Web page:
Pronunciation woes, the silent language of eyebrows and the politics of dialects are all tackled in a light-hearted NZME video series for Te Wiki o Te Reo Māori.

The videos are part of NZME's Te Wiki o Te Reo Māori (Māori Language Week) campaign, celebrated across all of its platforms.

In previous years the company has translated the mastheads of its newspapers, including the Herald to Te Hērora o Aotearoa, and published articles with Māori translations.

This year radio brands ZM, The Hits and Flava have all got on board by rebranding their logos with te reo translations and producing specialist video content.

Advertisement

Read more: Opinion: Māori Language Week a good way to start te reo journey
Te Reo strategy to be launched in Whakatāne

Producers Moehau Hodges-Tai and Allan George have led the charge.

"The overall goal is to bring awareness to Māori culture on a mainstream platform," Hodges-Tai said.

"Growing up speaking te reo as a child through kura kaupapa, I have been fortunate enough to see what a world could look like with everyone being able to speak the language."

The pair wanted to use humour and tikanga to break down any stigma.

"It is about changing minds and slowly educating our whānau and hoa (friends)."

Related articles:

Several videos highlight the more comical side of learning te reo in Aotearoa.

One tackles the touchy subject of pronunciation, and how/how not to approach someone who is struggling to roll their r's.

Another video looks at the "silent" Māori language, using only eyebrows.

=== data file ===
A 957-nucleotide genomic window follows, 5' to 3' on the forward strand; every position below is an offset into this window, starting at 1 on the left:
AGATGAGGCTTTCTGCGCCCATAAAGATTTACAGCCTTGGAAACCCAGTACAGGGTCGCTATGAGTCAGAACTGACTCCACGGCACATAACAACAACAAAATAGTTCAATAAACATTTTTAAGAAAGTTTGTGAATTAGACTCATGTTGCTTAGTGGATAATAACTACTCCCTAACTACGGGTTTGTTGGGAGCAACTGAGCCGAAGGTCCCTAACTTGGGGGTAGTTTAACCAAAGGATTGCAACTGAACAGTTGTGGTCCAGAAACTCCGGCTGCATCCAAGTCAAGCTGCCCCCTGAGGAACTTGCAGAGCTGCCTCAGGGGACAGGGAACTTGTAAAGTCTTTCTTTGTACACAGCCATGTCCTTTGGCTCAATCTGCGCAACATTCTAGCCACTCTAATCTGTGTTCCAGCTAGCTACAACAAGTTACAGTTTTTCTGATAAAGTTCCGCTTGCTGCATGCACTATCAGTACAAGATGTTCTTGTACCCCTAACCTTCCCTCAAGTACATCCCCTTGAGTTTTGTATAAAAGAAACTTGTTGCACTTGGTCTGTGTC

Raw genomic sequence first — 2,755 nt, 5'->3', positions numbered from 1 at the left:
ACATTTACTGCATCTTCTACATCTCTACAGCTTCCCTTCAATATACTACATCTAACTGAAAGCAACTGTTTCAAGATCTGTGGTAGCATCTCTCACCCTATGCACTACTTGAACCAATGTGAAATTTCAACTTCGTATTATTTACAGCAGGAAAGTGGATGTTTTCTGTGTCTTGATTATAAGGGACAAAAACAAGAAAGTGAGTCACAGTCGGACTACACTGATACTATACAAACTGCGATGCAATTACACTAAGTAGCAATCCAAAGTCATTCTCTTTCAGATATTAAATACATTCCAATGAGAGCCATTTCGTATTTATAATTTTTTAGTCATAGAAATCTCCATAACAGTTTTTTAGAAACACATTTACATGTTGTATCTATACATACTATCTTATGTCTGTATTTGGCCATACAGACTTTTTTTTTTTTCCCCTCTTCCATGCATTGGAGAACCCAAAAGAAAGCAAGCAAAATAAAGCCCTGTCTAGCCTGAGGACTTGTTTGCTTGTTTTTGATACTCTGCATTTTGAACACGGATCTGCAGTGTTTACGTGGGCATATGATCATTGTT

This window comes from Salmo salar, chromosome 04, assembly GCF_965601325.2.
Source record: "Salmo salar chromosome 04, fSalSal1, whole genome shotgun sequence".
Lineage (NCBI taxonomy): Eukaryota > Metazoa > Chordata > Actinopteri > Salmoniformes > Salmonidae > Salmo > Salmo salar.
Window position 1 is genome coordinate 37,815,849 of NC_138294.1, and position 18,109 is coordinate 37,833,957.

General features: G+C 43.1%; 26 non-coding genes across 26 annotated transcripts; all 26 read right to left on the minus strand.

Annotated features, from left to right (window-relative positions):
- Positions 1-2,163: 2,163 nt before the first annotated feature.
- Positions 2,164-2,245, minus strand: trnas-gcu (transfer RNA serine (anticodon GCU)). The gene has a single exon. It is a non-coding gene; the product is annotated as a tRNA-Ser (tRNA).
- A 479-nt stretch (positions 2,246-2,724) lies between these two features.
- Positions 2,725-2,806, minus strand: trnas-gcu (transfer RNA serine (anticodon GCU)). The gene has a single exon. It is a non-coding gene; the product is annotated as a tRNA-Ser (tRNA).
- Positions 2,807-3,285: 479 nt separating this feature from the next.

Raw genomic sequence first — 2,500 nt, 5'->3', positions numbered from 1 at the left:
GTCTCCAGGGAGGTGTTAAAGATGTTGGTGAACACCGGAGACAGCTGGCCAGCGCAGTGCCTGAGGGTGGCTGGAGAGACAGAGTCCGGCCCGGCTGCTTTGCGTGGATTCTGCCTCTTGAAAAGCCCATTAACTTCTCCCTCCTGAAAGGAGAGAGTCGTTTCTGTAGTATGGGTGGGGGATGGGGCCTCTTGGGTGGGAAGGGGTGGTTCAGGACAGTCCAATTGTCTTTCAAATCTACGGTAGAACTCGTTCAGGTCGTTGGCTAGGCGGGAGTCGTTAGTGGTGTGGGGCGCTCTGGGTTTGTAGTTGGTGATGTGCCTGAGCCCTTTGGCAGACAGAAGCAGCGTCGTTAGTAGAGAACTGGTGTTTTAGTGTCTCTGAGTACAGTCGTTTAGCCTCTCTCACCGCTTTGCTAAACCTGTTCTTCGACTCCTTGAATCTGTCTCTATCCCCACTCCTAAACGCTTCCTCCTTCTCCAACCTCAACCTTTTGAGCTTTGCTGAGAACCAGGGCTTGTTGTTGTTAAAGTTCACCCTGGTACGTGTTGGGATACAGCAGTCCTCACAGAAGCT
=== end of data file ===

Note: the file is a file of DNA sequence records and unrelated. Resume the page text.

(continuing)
"Māori culture is beautiful, yet funny," George said.

"Having come from a family of fluent speakers, steeped in the culture, and currently learning the language myself, I wanted to create some video content that speaks to Māori and non-Māori.

"The videos are somewhat heightened reality, but are true to Māori and New Zealand culture."

The Herald is running a series of articles around the theme: "So you want to learn te reo?", diving into the massive increase in beginner speakers across the country.

Topics cover the sometimes emotional challenges of Māori learning their reo, an in-depth interview with a fluent Pākehā speaker, and new arrivals to Aotearoa and how eager they are to learn the native language of their new home.

Māori affairs reporter Michael Neilson is also setting himself a challenge for the week to incorporate te reo into every conversation he has.

He will be blogging about the daily experiences for both the website and in print.

The Herald has changed its masthead to Te Hērora o Aotearoa for the week

NZME's regional papers have also come on baord, with the Northern Advocate becoming Te Māngai ki te Raki, Northern Age to Te Kōtiu, Rotorua Daily Post to Te Māngai Nui, Bay of Plenty Times to Te Waiariki and Hawke's Bay Today to Te Matau-a-Māui.

The Wanganui Chronicle has also permanently added the 'h' to become the Whanganui Chronicle, reflecting both the name of the region and the correct Māori spelling.